Pet and Animal Therapy with the Elderly

We all know that having a pet therapy or animal therapy programs benefit residents. But do you know how and why? Tanya Bailey of Natural Connections came to speak at a MAPA seminar on Animal- Assisted Interactions. It was a wonderful presentation full of great information.  We will pass on a few highlights for those of you that did not make it to the session.

The University of Minnesota is really taking a look at Nature-Based Therapies (everything outside, including animals) and how it impacts us in their Center for Spirituality and Healing program. In fact, the world is looking at this impact as well. A book called Green Care: A Conceptual Framework is the result of cooperation by scientists brought together under the COST (European Cooperation in Science and Technology) program. From COST “ ‘Green Care’ is a range of activities that promotes physical and mental health and well-being through contact with nature. It utilizes farms, gardens and other outdoor spaces as a therapeutic intervention for vulnerable adults and children. Green care includes care farming, therapeutic horticulture, animal assisted therapy and other nature-based approaches. These are now the subject of investigation by researchers from many different countries across the world.”

Based on Tanya’s presentation the foundations and research to support an animal-assisted intervention are:

Evolutionary (Biophilia)- this is that we have “an innate connection to our natural world, and our continued divorce from it has led to the loss of not only a vast intellectual legacy born of intimacy with nature but also our very sanity” stated by Harvard biologist E.O. Wilson

A thought proposed by Tanya is that this could be facilities highest return on investment when they look at remodeling and updating facilities. Bring nature into the building. It’s simply and done easily. I agree.

Hormonal (Oxytocin)-this is our feel good hormone. When you have new residents in the building, how long does it take for them to feel connected and to make eye contact and be engaged? For some it can take quite some time. Using animals to assist in engaging residents and having them make contact and connection with them first and then transfer that connection to the staff. The sense of touch and intimacy can make us feel good!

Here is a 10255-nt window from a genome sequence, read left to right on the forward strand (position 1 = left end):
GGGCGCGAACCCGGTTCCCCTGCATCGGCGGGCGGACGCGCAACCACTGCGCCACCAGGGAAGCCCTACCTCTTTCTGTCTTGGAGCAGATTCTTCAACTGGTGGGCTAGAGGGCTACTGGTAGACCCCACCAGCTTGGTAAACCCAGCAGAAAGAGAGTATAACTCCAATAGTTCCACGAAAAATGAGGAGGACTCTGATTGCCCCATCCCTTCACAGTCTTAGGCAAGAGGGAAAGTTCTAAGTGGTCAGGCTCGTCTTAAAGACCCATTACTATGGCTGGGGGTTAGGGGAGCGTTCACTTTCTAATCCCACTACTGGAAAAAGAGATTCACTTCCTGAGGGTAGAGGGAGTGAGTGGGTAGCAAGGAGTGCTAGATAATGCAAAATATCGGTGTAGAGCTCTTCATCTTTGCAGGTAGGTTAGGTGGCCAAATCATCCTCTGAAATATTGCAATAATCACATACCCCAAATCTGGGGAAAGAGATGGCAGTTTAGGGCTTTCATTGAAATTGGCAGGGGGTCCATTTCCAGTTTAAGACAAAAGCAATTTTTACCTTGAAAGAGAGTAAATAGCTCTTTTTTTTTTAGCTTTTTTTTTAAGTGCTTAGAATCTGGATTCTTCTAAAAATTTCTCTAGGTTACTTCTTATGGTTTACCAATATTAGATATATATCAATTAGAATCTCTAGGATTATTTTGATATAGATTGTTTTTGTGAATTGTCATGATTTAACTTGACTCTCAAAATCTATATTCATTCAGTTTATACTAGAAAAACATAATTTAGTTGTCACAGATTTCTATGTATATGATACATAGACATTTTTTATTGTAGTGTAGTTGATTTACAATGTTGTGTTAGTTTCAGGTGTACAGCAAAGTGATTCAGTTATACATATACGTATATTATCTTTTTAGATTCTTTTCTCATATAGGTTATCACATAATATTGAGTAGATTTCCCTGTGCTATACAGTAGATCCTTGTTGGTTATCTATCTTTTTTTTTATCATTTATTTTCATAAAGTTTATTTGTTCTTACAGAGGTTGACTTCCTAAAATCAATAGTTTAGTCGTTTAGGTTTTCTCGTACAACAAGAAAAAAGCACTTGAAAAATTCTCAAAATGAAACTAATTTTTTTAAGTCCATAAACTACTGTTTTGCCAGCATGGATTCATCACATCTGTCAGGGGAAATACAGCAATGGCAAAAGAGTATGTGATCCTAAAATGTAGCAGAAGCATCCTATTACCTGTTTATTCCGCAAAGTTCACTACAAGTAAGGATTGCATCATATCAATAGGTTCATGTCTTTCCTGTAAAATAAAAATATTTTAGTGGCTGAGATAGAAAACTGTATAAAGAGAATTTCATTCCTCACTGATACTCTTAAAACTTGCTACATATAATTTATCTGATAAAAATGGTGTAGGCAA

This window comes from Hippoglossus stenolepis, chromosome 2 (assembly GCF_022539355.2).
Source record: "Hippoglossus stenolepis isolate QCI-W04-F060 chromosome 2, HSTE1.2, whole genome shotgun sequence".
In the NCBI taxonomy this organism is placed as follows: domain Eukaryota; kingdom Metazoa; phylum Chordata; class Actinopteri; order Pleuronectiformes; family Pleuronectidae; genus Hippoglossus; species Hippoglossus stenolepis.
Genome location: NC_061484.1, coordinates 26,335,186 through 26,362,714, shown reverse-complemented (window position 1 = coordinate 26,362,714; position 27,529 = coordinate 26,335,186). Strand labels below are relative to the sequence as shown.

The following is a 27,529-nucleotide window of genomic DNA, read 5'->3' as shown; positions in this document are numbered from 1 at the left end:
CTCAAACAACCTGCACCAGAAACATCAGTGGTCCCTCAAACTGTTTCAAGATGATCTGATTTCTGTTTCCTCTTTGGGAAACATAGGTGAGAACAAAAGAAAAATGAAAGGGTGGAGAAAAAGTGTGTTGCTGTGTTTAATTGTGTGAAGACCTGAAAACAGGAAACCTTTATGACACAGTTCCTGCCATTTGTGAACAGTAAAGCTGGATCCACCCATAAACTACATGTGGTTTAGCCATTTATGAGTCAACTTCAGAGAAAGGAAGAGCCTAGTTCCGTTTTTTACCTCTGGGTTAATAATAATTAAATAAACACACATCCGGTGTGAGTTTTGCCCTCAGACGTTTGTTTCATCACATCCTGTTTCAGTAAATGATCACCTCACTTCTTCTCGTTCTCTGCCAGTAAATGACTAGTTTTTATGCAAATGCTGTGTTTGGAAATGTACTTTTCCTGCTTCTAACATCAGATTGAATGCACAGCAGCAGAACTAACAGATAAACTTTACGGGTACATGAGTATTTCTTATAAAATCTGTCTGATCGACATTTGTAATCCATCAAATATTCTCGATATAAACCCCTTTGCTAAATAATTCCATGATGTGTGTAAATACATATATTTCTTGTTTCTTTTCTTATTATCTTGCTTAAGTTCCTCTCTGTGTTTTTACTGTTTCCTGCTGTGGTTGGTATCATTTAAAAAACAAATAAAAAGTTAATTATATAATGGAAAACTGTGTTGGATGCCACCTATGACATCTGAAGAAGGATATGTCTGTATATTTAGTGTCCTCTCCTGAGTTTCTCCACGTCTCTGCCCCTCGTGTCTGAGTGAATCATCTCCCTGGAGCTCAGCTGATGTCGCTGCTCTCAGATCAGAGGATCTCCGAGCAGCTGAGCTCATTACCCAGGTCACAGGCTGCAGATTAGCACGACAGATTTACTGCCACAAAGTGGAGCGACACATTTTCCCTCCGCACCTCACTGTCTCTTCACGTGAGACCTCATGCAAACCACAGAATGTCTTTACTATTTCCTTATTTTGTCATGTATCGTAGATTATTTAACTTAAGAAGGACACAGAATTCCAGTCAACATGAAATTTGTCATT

Neurobiology-understanding that certain illnesses and age can affect our brain and how we process information. Using animals can lead to some exciting changes in behavior. David Rock, author talks about how animals can help people facilitate trust, a main component to change. It’s reparative as well. Residents can open up and talk about things they never have before in the presence of an animal.

Spiritual-this is the component that we have all felt before in the presence of great nature such as mountains or great lakes or the quiet breeze on a field. There is a spiritual aspect to nature.

This is the idea that all of these foundations can play a large role in our everyday life. Bring in nature and animals can alter your everyday conversations into something magical, it can change the dynamic, the discussion. There is growth and learning.

A couple of key points to consider when accepting an animal program is:

  • Know the goals and objectives for your facility and residents.
  • Ask people who they are registered with?  Delta Society at is the agency of choice for training and registration.
  • What training have they had?
  • What type of dog or animal are they brining?
  • Avoid any reptile and use caution with birds, as they carry Salmonella. Research the type of animal that is brought in for your specific population.
  • Know the difference between a therapy dog and a service dog. More information can be found at

If you would like help in creating an Animal- Assisted Therapy program please contact Tayna Bailey at for help and information.

Please remember to bring nature into your residents lives and keep them connected to their world.  Check out this story to see how a special animal found love